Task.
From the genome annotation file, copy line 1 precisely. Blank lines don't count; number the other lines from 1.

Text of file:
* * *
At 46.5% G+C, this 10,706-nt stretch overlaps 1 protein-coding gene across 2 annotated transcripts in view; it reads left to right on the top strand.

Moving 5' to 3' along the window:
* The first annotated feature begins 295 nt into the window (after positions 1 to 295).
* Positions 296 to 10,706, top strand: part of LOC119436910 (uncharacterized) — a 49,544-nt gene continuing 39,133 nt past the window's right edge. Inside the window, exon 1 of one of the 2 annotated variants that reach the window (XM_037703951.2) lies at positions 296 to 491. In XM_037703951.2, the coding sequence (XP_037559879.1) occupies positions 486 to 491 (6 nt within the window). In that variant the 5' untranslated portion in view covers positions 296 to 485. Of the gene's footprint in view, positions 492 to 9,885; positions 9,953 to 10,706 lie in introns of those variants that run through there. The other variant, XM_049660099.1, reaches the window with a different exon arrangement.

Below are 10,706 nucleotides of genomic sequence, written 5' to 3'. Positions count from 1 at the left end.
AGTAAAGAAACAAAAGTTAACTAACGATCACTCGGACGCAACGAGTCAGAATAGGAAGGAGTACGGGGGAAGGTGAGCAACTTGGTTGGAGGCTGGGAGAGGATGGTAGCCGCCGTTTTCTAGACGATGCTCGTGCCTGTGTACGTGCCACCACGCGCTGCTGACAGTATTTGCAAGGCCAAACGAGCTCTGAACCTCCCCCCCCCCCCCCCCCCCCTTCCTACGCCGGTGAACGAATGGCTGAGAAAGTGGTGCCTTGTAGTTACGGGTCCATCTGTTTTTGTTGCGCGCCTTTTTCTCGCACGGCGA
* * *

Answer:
At 46.5% G+C, this 10,706-nt stretch overlaps 1 protein-coding gene across 2 annotated transcripts in view; it reads left to right on the top strand.